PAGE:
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Blue Ocean TV plans venture into strange waters

  • Source: Global Times
  • [21:43 August 01 2010]
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Justin Ku

Editor's Note:

Blue Ocean Network (BON), the first commercial Chinese private TV network, was launched last year and is now available in the US, Canada, Mexico and more than 50 Asian counties and regions. What's unique about it? What problems does it face in attracting a Western audience? Global Times (GT) reporter Xu Ming talked to BON President Justin Ku (Ku) on his plans for the channel.

GT: How does BON differ from State-owned media sources?

Ku: BON is an independent and commercial network, so we are audience-driven and service-oriented. This direction decides that we offer the audience what they need.

We provide a service of information, as our three functions show: objectively inform the audience about what is happening in China, educate the audience about Chinese language and history, and entertain them. State-owned media also have these functions, which they just realize in different ways.

BON doesn't have a pre-set agenda, nor does it represent any interest group. That means we don't interpret the facts according to our values. Instead, we report the facts as they are. While most State-owned media usually try to shape China's image, we try to reflect the real China.

But State-owned media have their own agenda, because in China, State-owned media today still to some extent functions as an organ of the government. It is decided by its function and has its value.

I think the two kinds of media will gradually become complementary to each other. That's because foreign audiences need different information.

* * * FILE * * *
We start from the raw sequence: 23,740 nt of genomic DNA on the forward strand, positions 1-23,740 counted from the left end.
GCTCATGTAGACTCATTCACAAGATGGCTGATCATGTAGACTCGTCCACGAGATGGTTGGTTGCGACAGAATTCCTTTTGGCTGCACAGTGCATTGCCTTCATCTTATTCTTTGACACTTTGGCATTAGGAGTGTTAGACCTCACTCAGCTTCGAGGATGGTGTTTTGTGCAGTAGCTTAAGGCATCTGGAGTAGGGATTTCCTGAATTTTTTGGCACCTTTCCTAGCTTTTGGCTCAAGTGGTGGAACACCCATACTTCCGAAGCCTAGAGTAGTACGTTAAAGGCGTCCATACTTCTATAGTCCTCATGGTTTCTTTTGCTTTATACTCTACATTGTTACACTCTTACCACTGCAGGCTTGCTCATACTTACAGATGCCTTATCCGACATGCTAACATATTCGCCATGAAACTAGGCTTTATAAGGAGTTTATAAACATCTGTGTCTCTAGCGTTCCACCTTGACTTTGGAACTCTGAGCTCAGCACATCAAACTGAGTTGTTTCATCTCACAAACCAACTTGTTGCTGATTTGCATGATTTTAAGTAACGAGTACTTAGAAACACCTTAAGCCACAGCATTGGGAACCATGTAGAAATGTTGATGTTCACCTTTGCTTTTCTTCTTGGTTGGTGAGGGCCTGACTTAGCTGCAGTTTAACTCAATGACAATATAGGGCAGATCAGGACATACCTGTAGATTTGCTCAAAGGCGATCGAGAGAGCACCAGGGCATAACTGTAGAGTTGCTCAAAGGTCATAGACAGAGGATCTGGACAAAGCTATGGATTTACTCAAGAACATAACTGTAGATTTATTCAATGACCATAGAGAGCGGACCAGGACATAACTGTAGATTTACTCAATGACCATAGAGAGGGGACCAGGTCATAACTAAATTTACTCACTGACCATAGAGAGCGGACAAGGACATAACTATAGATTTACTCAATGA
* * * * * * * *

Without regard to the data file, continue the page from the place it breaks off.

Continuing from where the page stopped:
GT: You mentioned that State-owned media try to shape China's image, while BON aims to reflect Chinese realities. Could this cause problems with censorship?

Ku: In my opinion, the appearance of as big a private media outlet like BON in China itself shows that now China is confident enough to let the world see its true colors. Under such circumstances, reporting on China objectively, even with some negative information, is not seen as treason or imprudence any more. It's a big improvement.

Thirty five years ago, when the Italian director Michelangelo Antonioni made a movie about China, even though he was well intentioned, the government was unhappy with the results and accused him of shaming China.

Now both the government and its people have the confidence to show the real China.

Probably the confidence comes from the dramatic changes in the economy and politics over the past three decades. Even if there is still negative news, China is on the rise overall. So they don't worry about the appearance of negative reports any longer, as long as these reports are not deliberately ill-willed or persistent nitpick.

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